Uranus from Voyager 2

Neptune: Note the dark spot in the middle of the blue. That's the Great Dark Spot

The Pale Blue Dot: Our Home

On 14th February, 1990, Voyager officially left the Solar System. It turned its camera back onto the planets and photographed the entire planetary family from the distance. One of these photos was that of Earth, which was a blue dot suspended in a sunbeam the famous Pale Blue Dot.

The Family of Planets - from beyond the Solar System

The Pale Blue Dot. Great poets and warriors, saints and sinners, happiness and sadness have originated on that single pixel suspended in sunbeam.

This is the pale blue dot we claim home. The late Carl Sagan was lyrical in his famous lines about the Pale Blue Dot on the wildly popular TV series Cosmos‘ and his inspired book by the same name.

Look again at that dot. That’s here. That’s home. That’s us. On it everyone you love, everyone you know, everyone you ever heard of, every human being who ever was … every teacher of morals, every corrupt politician, every “superstar,” every “supreme leader,” every saint and sinner in the history of our species lived there–on a mote of dust suspended in a sunbeam.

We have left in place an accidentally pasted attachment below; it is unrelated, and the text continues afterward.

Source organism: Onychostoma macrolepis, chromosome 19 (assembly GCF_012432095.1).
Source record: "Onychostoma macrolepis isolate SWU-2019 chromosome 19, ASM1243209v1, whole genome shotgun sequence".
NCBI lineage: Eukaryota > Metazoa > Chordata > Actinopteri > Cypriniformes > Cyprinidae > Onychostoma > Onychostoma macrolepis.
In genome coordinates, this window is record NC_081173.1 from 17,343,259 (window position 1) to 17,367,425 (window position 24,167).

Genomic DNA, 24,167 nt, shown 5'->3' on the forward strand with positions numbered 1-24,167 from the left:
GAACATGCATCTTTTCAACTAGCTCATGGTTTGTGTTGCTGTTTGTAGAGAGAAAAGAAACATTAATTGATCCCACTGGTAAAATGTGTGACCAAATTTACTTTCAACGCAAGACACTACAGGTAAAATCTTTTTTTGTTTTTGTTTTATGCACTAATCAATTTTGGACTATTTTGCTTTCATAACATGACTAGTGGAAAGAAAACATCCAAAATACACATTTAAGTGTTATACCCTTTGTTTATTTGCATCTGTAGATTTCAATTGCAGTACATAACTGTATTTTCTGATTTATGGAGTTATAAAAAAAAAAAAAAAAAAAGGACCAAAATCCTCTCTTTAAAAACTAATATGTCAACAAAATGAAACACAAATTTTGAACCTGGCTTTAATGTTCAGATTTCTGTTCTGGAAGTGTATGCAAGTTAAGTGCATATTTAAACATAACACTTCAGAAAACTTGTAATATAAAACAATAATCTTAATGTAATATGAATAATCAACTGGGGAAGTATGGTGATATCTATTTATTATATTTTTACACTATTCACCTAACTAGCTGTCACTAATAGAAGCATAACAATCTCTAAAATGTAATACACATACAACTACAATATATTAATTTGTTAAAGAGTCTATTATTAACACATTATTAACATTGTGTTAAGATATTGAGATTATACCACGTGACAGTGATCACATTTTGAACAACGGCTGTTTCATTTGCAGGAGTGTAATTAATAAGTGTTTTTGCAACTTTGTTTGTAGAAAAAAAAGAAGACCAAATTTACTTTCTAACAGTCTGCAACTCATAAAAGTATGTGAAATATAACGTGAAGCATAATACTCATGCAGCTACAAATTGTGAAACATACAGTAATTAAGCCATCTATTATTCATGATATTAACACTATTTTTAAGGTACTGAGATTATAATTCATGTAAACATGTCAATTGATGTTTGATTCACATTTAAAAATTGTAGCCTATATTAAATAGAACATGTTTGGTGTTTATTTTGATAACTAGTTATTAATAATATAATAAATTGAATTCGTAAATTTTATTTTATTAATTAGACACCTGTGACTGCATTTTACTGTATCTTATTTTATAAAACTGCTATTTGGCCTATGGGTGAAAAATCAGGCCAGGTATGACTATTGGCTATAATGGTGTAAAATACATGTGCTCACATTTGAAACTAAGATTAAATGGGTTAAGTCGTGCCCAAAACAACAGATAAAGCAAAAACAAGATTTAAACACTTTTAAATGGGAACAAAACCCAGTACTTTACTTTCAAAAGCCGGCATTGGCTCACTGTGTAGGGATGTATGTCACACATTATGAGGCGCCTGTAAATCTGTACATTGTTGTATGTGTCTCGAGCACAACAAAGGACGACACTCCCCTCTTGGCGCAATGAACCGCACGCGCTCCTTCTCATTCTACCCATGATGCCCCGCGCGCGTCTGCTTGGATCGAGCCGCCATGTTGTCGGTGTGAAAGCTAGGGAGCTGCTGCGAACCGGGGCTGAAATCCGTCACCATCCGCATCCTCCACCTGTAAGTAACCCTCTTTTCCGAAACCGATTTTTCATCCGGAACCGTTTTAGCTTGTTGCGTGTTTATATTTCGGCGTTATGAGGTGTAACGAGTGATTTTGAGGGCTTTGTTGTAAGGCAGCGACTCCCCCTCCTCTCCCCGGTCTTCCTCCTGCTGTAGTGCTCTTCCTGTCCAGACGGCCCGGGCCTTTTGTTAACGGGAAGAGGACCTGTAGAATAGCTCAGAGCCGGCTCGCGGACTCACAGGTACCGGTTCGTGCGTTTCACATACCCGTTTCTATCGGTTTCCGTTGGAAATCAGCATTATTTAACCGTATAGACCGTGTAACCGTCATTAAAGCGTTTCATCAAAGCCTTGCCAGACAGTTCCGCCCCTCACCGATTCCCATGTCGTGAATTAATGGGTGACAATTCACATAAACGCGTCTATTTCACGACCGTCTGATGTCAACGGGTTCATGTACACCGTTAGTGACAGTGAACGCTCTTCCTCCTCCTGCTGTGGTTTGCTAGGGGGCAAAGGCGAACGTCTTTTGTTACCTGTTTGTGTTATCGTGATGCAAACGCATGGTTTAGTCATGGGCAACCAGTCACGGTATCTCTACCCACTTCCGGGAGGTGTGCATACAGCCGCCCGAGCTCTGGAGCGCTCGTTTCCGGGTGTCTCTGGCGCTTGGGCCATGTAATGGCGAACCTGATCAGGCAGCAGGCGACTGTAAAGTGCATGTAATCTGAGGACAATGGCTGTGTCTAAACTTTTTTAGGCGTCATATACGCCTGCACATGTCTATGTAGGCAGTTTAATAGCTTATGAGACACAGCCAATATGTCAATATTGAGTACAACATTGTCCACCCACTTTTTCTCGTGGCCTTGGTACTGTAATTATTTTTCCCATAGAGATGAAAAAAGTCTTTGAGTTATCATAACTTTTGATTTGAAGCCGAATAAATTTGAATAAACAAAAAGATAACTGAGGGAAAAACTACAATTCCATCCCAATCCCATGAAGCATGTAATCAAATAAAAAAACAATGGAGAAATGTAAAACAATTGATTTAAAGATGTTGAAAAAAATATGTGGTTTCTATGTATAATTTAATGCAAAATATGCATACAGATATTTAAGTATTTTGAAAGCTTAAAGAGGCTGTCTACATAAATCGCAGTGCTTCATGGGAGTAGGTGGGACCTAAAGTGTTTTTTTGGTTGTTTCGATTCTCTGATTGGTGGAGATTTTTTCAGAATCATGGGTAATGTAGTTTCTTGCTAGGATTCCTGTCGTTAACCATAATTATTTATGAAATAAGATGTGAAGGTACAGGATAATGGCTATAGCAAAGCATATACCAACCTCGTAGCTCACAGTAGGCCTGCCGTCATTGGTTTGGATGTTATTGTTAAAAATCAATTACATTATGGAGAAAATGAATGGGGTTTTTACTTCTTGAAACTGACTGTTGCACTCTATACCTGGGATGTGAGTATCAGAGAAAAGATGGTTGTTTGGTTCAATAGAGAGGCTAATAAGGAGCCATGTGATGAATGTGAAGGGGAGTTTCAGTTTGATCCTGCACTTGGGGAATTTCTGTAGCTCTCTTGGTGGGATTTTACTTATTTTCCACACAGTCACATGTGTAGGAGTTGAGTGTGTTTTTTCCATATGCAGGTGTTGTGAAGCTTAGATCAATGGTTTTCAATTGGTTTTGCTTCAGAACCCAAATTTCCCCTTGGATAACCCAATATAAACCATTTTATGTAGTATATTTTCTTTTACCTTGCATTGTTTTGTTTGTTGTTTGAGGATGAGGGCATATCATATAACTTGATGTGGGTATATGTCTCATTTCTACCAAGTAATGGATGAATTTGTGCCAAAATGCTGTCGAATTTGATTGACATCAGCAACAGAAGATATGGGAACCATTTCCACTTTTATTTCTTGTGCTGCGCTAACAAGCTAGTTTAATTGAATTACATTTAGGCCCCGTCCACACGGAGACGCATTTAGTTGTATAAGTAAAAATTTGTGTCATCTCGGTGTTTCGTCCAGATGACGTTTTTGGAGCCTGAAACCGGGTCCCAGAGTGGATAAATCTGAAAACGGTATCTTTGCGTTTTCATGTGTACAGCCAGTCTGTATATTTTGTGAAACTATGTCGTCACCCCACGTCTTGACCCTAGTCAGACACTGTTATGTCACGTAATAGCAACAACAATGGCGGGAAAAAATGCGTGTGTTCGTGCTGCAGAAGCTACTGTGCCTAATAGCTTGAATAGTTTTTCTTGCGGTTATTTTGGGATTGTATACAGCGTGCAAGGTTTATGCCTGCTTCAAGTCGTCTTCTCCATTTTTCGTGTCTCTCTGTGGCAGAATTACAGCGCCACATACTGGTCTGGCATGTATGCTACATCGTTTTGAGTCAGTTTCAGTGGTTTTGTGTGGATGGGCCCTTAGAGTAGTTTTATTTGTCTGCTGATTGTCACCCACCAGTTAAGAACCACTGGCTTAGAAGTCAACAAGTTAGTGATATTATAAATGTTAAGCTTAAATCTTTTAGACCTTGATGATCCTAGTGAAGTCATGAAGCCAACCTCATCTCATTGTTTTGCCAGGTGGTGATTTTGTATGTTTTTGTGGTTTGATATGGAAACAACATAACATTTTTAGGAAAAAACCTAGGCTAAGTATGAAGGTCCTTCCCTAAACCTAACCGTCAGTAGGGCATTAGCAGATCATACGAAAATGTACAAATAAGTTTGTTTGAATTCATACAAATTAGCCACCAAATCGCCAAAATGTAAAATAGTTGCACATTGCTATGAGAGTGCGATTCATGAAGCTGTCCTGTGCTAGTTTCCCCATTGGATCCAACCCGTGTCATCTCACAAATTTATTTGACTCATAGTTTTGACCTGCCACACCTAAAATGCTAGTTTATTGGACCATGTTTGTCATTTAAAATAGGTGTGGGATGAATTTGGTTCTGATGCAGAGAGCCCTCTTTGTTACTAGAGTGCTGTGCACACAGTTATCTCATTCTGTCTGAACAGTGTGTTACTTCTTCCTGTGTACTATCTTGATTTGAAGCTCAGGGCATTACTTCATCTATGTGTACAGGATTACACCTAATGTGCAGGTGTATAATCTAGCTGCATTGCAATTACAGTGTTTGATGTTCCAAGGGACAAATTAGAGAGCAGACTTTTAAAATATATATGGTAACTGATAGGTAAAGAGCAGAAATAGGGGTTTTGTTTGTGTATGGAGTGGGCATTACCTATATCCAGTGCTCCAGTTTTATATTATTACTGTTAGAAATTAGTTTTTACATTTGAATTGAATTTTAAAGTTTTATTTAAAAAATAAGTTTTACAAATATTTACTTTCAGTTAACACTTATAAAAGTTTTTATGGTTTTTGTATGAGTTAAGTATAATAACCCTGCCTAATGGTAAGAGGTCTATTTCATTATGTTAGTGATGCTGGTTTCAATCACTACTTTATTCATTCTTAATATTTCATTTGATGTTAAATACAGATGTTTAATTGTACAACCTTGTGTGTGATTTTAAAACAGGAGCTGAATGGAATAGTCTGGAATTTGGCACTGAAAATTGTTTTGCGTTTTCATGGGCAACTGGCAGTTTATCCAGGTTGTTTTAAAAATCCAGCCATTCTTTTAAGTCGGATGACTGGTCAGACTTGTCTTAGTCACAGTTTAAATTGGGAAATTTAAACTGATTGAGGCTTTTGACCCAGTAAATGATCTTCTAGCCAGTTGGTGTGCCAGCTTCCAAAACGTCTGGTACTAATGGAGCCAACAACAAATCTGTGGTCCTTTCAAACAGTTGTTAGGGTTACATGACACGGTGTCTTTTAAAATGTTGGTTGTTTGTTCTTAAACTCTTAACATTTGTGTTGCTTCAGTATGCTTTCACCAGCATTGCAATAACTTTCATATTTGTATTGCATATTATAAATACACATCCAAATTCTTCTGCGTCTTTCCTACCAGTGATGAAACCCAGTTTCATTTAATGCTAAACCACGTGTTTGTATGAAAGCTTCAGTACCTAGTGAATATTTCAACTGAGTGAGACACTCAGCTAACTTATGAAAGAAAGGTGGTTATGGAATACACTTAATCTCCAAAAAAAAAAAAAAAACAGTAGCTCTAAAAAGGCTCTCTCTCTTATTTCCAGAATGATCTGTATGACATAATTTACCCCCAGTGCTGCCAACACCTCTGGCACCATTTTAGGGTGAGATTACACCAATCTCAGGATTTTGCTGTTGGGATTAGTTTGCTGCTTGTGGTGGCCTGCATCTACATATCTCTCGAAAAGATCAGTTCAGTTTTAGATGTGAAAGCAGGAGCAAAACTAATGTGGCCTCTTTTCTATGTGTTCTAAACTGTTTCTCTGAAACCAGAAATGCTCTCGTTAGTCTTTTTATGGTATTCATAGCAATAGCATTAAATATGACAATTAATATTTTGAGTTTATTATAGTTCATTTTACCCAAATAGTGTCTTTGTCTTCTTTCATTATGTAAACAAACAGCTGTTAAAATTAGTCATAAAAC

Our posturings, our imagined self-importance, the delusion that we have some privileged position in the Universe, are challenged by this point of pale light. Our planet is a lonely speck in the great enveloping cosmic dark.

Here’s a small clipping taken from youtube.com featuring Sagan. Don’t miss it for the world the warm tingling in your spine is a feeling unrivaled. Lose yourself in it.

Onto the Great Beyond